The Cutline

Fiancée of Madoff son will profit from book about family

The Cutline

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The Madoffs in happier times. (Little, Brown)

Bernie Madoff's son will indirectly profit, through his fiancée, from a splashy new tell-all book about the Madoff family--something that might be tough to swallow for thousands of the convicted Ponzi schemer's victims.

The book, "Truth and Consequences: Life Inside the Madoff Family," written by Laurie Sandell and published today by Little Brown, is based largely on interviews with Andrew and Ruth Madoff, who are Bernie's son and wife, as well as with Catherine Hooper, Andrew's fiancee.

Andrew and Ruth Madoff won't directly benefit from the book, according to "60 Minutes," which interviewed both of them for a report that aired Sunday night. But Hooper, who helped spearhead the project and was originally listed as a co-author, will.

"The writer is the primary beneficiary, but I am getting compensated for the work that I did in helping arrange the book," Hooper, the founder of Black Umbrella, an emergency preparedness firm, told Yahoo News.

It's not known how much she'll take in. Hooper referred further questions to Little, Brown, which declined to comment. "As a matter of protocol we never comment on the financial arrangements regarding our books," a spokeswoman for Little, Brown told Yahoo News. Sandell did not respond to a message sent to her Twitter account.

The professional lives of Hooper and Andrew Madoff, 45, have overlapped lately. The Wall Street Journal reported in December that he had taken the title of head of operations at Black Umbrella.

Andrew and his brother Mark, who committed suicide last year, worked for an arm of their father's company that made legitimate trades, and was housed on a different floor from Bernie Madoff's fraudulent operation. Both brothers, and Ruth, have said they knew nothing of Bernie's crimes until he confessed to his family in December 2008.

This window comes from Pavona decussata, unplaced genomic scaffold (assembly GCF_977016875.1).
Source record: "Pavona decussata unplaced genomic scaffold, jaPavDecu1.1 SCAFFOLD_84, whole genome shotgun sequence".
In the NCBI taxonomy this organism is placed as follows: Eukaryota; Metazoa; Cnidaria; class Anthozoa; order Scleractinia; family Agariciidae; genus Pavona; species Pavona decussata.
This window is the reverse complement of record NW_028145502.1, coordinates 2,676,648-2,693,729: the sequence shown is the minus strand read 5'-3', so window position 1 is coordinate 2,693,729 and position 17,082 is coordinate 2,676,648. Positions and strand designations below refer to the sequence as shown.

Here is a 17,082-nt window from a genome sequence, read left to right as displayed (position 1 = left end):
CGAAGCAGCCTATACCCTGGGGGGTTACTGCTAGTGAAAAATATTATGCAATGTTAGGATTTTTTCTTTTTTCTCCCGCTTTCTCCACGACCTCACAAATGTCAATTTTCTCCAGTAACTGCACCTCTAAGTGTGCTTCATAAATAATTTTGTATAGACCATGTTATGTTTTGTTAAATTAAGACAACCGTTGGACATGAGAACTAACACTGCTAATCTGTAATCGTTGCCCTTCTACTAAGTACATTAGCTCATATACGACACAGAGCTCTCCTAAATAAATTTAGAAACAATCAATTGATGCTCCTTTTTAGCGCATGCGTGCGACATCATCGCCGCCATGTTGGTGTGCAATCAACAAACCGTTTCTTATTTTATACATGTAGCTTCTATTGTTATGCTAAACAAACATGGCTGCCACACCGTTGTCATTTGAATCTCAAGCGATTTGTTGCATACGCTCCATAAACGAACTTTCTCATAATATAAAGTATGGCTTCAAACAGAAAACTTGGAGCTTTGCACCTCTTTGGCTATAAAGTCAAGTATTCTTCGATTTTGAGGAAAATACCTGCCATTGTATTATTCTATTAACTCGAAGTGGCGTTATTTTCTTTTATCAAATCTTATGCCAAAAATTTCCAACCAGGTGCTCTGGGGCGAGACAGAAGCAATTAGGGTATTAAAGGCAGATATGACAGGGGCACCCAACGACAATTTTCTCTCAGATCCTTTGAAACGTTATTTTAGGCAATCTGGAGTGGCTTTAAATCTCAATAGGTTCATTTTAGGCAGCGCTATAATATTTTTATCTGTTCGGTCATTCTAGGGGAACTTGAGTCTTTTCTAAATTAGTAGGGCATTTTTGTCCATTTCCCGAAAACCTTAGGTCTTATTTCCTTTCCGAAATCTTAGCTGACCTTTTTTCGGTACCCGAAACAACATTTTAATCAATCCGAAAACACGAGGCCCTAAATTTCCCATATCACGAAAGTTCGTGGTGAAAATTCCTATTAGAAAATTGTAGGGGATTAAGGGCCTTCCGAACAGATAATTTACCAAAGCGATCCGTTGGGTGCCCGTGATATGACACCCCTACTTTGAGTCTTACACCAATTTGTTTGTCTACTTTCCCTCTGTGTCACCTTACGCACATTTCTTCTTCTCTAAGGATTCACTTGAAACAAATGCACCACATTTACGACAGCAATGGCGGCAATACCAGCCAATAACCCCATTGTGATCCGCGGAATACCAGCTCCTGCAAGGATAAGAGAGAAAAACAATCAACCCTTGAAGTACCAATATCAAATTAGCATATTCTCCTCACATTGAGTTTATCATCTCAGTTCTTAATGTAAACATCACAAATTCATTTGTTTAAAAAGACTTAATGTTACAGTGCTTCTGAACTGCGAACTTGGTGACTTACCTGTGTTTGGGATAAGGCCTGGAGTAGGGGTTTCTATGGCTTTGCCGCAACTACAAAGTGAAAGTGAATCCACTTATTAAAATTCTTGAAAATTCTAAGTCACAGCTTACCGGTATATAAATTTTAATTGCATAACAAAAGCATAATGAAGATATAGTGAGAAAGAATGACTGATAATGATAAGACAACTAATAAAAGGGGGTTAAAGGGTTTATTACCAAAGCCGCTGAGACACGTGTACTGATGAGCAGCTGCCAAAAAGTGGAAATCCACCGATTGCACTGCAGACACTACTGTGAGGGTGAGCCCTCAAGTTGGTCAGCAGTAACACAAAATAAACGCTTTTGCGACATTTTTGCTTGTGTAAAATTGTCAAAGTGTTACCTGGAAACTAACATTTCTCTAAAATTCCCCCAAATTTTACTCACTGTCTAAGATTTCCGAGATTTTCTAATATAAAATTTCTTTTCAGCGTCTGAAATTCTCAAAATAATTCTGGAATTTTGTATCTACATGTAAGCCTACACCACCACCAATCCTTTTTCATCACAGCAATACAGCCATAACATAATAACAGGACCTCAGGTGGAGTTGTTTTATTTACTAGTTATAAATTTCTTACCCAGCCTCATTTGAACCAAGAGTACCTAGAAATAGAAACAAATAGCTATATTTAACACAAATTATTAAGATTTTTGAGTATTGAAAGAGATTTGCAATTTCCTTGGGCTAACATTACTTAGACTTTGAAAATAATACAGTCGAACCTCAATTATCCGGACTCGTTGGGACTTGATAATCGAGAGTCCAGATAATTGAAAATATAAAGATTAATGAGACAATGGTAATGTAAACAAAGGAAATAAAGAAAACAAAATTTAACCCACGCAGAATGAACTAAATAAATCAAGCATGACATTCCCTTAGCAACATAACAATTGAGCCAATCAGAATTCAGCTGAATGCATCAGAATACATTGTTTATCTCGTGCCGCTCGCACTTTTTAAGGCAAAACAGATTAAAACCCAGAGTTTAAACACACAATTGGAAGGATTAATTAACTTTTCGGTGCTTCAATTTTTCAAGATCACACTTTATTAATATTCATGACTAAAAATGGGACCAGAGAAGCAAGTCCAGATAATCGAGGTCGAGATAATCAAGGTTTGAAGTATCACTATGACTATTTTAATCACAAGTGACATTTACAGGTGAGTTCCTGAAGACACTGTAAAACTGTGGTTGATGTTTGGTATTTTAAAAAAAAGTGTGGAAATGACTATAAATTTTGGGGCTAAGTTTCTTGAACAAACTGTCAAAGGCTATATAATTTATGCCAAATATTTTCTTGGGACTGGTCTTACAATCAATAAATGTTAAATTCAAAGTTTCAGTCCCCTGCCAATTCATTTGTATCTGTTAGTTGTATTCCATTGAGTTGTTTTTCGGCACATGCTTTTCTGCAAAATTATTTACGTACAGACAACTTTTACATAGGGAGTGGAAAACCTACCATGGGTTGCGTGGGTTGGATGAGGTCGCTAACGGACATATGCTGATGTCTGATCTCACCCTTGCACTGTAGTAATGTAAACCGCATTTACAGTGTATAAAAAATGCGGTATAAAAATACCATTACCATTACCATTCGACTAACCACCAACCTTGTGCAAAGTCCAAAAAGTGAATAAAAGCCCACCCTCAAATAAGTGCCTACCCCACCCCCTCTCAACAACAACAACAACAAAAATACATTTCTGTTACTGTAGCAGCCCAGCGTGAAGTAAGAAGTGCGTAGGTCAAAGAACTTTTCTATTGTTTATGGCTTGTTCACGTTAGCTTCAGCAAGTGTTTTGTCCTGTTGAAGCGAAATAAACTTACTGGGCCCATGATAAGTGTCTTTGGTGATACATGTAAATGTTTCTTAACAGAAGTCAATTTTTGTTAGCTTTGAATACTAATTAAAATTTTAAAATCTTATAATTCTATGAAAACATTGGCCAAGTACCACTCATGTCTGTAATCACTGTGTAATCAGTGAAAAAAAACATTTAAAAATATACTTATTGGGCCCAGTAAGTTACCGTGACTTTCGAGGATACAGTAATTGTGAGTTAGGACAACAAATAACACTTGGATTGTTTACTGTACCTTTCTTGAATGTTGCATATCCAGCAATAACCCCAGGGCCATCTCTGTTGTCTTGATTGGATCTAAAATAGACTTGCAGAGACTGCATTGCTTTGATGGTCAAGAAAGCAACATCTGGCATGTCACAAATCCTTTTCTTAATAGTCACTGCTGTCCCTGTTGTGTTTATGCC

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(Little Brown)

But the court-appointed trustee for victims has formally demanded almost $200 million from the Madoff clan--Andrew and Mark, as well as Madoff's brother Peter Madoff and niece Shana Madoff--charging that they knew or should have known about the enormous fraud, and that they took "huge sums of money" out of Bernie's phony business to fund personal and professional ventures.

The trustee for the Madoff victims, Irving Picard, declined, through a spokeswoman, to comment on whether he plans to try to claim for the victims any money from the book's proceeds. But Jeff Dion, the director of the National Crime Victims Bar Association, told Yahoo News it "would certainly be something that the trustee could argue."

But individual victims are already speaking out. "I personally do not feel that any profits from the new book should in any way go to Ms. Hooper, who is future Madoff family, or should any other member of the Madoff family benefit from this crime," Lynn Sustak, one victim, told ABC News.

It's unusual for a person who acts as a source and facilitator for a book project to admit to being paid, industry experts said. "I can't think of another example of it off the top of my head," Jason Boog, the editor of Mediabistro's GalleyCat.com, wrote in an email to Yahoo News.

The book has been the subject of an elaborate release strategy by Little Brown. In July, the publisher added "Untitled," by Anonymous, to its fall lineup, telling booksellers to brace themselves for a 320-page, nonfiction hardcover book that would tell "the inside story of life with one of the most controversial figures of our time" and would launch with a "massive media rollout" and "60 Minutes" segment. That month, the New York Times reported that an internal company database listed Hooper and Sandell as co-authors, leading the paper to speculate that the book would be about Madoff.

Sandell--who in 2009 published a memoir about her own father's smaller-scale deceptions--wrote in the preface that "Truth and Consequences" was conceived after Hooper contacted her that year.

When the book was officially announced, Sandell was the lone author. "It seems like the publisher wants us to focus on her now," Boog added. "No matter why all this happened, it is very unusual to create such an elaborate smoke screen around a book."

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